A Life in the Day of the Stones
An article by Emma H
I had expected that a cold, albeit sunny, autumn day would result in few visitors to the Rollrights, but this proved as incorrect an assumption as any I have made. Cold, certainly, but quiet, no. Nearly two hundred people visited the stones on the day at the beginning of October when I acted as custodian. Most arrived in groups of two or three and I was surprised by the number of people who proved to be regular visitors.
That there is an abiding love of the Stones was evident from the start - one couple had brought their young son down from Birmingham, and many people were sharing a special place from their childhood with family and close friends. Visitors imbibe the spirit of the place in their own way; for some it was an interesting detour to a country ramble, many more arrived by car and contented themselves with a slow walk around the stones whilst others overcame the scepticism of their partners to experiment with the dowsing rods on offer.
One visitor appeared with two teenage lads and used the energy of the place in a healing ritual, whilst a group of Americans on a Sacred Sites tour walked around each of the three sites and returned to the centre of the circle to perform a spiral dance - to the barely concealed fascination of other visitors. Most ‘new’ visitors wanted to know something about the history and stories behind the site and although many had their own ‘pet’ theories, it was clear that a sense of the unexplained drew a significant number.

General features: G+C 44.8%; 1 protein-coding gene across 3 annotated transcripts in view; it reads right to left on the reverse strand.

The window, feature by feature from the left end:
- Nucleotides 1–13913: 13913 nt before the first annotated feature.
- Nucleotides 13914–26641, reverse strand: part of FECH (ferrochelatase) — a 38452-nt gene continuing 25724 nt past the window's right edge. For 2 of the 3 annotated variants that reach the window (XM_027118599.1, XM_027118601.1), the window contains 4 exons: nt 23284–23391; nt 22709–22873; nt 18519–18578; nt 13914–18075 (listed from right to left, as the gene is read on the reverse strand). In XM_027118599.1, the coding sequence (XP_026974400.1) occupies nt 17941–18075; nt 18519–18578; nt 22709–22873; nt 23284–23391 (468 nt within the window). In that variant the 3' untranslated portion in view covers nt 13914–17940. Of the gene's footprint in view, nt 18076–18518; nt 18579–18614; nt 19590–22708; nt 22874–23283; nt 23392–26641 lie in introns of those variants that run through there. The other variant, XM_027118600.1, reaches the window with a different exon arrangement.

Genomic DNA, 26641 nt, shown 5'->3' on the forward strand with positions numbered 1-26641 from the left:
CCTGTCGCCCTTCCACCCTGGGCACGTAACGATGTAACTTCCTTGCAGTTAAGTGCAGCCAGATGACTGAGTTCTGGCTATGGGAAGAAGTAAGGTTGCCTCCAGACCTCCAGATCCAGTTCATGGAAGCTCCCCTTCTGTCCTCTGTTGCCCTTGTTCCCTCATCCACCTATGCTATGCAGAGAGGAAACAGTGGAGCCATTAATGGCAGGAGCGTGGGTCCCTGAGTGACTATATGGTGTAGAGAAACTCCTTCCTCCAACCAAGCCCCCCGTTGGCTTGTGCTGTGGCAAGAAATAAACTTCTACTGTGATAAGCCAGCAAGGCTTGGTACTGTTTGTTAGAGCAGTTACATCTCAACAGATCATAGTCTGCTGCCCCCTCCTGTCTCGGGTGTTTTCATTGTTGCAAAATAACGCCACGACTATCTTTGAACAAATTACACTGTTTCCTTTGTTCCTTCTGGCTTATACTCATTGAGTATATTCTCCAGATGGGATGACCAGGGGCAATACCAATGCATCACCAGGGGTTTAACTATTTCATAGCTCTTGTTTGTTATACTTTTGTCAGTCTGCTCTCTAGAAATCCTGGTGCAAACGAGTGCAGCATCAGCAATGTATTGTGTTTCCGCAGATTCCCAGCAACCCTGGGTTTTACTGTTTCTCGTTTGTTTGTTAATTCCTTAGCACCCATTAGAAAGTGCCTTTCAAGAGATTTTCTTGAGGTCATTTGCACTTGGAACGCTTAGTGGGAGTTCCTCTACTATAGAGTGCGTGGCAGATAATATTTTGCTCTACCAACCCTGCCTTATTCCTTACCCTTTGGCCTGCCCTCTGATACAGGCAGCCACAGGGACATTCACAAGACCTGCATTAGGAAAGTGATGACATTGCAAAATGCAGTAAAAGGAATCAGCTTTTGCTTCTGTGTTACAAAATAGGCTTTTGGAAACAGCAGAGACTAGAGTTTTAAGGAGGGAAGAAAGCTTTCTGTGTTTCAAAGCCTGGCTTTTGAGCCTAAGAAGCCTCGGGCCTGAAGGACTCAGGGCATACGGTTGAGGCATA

At the end of the day, I walked around the stones to gather any litter that might have been dropped and was delighted - though not entirely surprised - to find just one fragment of silver foil. Even the couple who fed their dog on the earth (tut, tut - Obetoo) at the centre of the circle had left no trace of their presence, and I was struck, as I usually am, by the reverence shown for this very special place.
The Rollrights attract visitors, some might say pilgrims, of all ages, from all places and from all walks of society. It is living circle which shares in, and enhances, the lives of those who stop to open the little gate at the side of the road.